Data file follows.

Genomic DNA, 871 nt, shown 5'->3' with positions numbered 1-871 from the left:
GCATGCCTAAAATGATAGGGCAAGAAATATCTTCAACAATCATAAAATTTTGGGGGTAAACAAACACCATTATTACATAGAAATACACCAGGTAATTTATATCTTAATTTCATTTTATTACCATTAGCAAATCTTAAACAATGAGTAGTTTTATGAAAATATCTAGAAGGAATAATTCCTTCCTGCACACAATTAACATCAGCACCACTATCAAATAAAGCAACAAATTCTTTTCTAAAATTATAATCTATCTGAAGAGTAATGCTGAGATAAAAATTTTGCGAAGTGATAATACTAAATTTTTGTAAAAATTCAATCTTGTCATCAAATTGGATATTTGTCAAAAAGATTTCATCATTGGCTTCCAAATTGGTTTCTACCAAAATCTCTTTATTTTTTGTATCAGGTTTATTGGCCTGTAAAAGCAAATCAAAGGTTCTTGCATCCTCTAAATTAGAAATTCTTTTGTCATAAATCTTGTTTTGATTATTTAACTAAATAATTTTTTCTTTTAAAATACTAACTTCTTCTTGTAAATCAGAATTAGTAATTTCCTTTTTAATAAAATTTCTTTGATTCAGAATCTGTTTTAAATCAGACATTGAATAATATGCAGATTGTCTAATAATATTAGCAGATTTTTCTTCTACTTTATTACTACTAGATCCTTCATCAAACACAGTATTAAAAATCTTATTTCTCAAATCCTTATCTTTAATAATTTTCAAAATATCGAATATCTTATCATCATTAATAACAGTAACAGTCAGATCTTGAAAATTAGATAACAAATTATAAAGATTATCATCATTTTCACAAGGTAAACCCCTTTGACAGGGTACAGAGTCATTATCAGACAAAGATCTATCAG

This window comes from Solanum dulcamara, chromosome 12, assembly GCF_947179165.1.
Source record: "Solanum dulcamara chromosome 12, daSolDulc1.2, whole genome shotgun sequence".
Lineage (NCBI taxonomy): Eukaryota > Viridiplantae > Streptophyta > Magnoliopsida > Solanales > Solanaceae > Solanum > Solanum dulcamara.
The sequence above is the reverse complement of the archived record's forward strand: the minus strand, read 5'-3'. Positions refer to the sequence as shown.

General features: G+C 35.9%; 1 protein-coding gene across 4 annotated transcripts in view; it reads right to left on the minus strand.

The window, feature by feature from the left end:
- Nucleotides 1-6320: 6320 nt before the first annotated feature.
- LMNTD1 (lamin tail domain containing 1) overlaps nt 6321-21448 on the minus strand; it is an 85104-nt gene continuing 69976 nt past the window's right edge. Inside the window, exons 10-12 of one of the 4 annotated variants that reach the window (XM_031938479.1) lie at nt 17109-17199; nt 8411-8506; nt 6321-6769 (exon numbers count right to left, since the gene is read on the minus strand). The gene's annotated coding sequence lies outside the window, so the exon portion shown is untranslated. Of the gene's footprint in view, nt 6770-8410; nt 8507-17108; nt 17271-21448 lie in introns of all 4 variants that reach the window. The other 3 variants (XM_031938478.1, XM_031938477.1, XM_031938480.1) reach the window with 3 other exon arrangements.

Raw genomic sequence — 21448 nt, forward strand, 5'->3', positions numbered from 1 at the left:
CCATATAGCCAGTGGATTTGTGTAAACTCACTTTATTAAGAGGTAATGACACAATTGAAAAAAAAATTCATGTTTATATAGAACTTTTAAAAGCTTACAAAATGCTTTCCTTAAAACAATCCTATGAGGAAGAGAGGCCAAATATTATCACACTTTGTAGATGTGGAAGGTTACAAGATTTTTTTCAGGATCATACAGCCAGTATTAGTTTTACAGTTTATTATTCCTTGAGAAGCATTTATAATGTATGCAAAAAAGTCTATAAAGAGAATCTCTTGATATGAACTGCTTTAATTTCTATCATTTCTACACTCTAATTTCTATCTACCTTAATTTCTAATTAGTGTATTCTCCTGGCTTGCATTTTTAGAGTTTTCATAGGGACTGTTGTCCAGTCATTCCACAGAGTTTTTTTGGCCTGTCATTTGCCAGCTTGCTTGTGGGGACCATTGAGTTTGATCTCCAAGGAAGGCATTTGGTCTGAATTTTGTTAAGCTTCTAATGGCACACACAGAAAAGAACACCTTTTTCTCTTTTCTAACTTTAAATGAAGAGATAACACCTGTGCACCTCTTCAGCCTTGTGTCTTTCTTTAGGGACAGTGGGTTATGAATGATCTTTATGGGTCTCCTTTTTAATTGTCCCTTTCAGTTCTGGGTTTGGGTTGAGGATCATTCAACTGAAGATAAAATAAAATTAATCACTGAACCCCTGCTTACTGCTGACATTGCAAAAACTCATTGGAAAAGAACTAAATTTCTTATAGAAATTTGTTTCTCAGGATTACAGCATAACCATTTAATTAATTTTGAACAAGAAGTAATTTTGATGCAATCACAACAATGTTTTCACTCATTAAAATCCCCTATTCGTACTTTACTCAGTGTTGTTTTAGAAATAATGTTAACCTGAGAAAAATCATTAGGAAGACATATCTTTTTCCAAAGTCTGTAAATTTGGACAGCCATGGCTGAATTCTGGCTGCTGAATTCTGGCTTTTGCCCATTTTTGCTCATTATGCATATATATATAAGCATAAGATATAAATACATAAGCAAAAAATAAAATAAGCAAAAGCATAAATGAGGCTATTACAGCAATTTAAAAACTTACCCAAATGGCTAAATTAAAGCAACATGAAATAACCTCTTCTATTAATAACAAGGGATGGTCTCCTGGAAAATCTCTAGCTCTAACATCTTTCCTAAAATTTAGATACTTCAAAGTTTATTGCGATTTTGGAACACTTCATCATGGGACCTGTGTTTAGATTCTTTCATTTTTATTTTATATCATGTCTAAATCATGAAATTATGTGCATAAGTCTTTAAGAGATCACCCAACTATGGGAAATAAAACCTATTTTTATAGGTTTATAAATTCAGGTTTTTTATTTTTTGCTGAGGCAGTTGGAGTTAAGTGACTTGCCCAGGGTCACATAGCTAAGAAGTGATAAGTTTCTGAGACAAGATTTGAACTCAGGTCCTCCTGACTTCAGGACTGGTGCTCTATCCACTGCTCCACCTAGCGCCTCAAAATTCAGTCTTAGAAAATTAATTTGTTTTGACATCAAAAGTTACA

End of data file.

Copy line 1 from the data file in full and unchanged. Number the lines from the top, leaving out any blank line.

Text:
Genomic DNA, 871 nt, shown 5'->3' with positions numbered 1-871 from the left: